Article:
Uganda (Apr 2010) 006

It’s been a rather busy trip for me this time and the long hours had taken their toll. Although I always tend to bring a bag of camera gear along, for the first 3 weeks or so I was unable to find time nor the energy to even leave the compound never mind get my camera out. It remained firmly in the bag. The locations I’d worked on my last few trips had been in thick bush and forest and none had provided anything of significant photographic interest from a landscape and wildlife point of view. I had expected this location, which not far from the last one, to be the same. I was wrong, and sadly I didn’t bring a tripod nor any ND grads this time, something I now regret. It’s very easy to get blasé, just do your job, and want to get on that plane home sometimes. So, photography here was going to be very much of the tourist kind, just  snapshots.

Uganda (Apr 2010) 014

Over the last 2 or 3 days, my  workload has reduced somewhat and I have had time for several walks through the village and down to the lake and to explored the shorelines and small lagoons in between. At the moment most of the small lagoons and ponds are full of water hyacinth and each one is a resplendent carpet of pink blooms. In places the blooms skirt the shoreline too. Heron, Egret, Open-billed Stork and Cormorant occupy the braches of one of the sparse trees in the late afternoon sunlight by the ponds. Marabou stalks and Squacco Herons are often to be seen wading the ponds hunting for frogs, and African Jacana can be seen flitting flimsily across the waters vegetation. On one occasion a couple of resplendent Grey-crowned Cranes were spotted dancing a courtship ritual in the late evening light. The mornings and evenings bring squadrons of birds travelling to and from their perch to the Victoria Nile delta just a few miles north of our location, a place of plenty and a haven for wildlife.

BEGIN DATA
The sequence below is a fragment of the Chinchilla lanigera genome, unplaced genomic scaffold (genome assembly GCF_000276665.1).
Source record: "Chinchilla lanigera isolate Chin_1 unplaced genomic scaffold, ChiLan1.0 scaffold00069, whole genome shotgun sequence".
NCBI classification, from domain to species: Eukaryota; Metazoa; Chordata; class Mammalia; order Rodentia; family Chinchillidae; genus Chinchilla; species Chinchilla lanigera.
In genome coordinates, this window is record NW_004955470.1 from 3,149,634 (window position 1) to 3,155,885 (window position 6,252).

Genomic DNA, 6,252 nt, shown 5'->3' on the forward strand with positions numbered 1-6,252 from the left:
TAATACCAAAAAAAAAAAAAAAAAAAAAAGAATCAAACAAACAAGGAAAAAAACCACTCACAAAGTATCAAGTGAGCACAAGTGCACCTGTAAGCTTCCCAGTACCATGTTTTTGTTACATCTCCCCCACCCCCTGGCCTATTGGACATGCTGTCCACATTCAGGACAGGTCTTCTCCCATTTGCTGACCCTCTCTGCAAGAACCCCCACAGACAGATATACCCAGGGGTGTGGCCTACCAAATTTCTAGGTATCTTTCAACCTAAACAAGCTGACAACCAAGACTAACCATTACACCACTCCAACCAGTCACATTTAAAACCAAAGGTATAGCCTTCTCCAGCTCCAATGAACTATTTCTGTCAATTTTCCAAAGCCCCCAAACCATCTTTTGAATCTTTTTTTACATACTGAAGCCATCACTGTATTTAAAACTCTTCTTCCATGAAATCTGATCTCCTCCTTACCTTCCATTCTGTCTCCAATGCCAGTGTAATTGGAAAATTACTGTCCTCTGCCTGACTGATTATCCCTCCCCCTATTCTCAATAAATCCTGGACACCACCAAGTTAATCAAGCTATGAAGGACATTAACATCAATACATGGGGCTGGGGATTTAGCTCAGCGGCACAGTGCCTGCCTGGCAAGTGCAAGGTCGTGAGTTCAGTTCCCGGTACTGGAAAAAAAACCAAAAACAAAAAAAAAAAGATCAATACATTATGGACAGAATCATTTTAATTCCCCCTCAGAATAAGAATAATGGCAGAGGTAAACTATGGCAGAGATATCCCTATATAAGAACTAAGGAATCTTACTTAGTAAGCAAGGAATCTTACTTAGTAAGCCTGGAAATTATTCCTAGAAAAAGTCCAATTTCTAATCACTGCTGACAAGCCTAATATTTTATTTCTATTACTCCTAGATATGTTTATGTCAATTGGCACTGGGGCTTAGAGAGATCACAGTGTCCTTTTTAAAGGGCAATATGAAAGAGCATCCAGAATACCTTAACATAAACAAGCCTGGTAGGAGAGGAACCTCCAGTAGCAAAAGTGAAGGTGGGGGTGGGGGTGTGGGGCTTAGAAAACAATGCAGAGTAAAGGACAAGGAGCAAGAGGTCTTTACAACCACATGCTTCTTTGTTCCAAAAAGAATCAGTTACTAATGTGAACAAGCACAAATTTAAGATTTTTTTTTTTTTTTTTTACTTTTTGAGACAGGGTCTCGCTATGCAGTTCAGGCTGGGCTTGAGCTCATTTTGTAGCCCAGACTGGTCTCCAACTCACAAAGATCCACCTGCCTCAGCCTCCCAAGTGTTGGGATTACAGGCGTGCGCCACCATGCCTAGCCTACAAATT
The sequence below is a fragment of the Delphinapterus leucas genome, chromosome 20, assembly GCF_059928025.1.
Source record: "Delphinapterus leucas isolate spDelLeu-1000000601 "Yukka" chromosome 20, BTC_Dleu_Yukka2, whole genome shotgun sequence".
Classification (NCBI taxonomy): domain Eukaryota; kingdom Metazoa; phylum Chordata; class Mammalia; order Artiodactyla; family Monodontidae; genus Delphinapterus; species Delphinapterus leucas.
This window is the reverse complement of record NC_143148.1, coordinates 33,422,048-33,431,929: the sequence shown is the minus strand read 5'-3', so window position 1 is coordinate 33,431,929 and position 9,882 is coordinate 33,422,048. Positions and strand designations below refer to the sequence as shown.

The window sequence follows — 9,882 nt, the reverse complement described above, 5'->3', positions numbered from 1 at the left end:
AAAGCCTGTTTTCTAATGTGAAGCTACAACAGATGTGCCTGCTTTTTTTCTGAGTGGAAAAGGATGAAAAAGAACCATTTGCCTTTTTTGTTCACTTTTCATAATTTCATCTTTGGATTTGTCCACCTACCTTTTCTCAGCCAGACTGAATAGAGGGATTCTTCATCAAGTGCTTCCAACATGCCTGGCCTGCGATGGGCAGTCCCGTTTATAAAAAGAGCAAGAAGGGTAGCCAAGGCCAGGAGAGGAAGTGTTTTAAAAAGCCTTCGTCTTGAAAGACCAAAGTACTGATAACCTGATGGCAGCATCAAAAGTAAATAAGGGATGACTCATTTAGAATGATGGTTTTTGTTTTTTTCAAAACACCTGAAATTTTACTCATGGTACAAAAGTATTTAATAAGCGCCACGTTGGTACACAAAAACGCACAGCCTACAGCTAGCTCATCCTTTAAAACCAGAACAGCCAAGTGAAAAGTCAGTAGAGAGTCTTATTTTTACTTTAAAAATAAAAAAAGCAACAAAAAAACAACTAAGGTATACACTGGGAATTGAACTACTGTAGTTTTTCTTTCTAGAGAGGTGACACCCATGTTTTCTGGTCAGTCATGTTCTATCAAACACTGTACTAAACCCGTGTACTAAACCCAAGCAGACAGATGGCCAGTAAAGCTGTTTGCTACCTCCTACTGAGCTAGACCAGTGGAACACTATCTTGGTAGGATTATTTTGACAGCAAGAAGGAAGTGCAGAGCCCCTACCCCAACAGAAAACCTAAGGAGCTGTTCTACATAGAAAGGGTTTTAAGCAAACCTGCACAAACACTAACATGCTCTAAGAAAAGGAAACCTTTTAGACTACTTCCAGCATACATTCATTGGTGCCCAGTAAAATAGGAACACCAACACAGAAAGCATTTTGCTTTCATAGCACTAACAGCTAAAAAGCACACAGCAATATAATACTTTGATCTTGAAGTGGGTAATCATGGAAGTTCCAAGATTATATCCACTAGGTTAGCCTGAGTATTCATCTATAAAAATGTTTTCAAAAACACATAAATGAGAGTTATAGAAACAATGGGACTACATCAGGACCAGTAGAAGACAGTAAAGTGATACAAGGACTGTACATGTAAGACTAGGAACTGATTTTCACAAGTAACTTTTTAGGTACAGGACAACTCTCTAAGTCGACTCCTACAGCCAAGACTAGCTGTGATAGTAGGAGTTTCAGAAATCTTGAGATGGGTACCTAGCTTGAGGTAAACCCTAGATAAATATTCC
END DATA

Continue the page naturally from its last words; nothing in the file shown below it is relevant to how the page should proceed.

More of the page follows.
Uganda (Apr 2010) 013

The beach is narrow and none existent in places, but still provides a place of fun for the local boys, a party of which decided to follow me and a co-worker on one of my walks. My camera provoked interest and a source of great amusement especially when shown their pictures on the display. The villagers here are predominantly fisherman, as there is little sign of cultivation and small wooden fishing boats are scattered here and there, in twos and threes along the sandier sections of the shoreline. Some fishermen can be seen at work in the late afternoon, not far from the shore, but by far the greatest activity happens at night, especially around the new moon, when the black of night is littered by polka dots of yellow oil lamps on hundreds of fishing boats scattered across the lake. The fish is good too, as it often ends up on our plates.

Uganda (Apr 2010) 009

Village life is very simple here, and to be honest the villagers have quite a meagre existence. There is no running water or electricity, no modern luxuries, and every morning and evening we see the women and children carrying huge plastic jerry cans of water on their heads from the nearby well. One evening a child, a young girl who couldn’t have been more than about five years old, and particularly small, dropped her jerry can. She was all alone. It was so heavy she couldn’t even lift it off the ground. I watched from a distance as she struggled several times trying before she ran off leaving the jerry can on the ground. She returned a few minutes later with an older girl, who was probably only two or three years older, and not much taller. But between the two of them they lifted the heavy, water laden, jerry can back on to the little girls head and off she waddled as best she could. No western child could do this, but here it’s part of life.

Uganda (Apr 2010) 021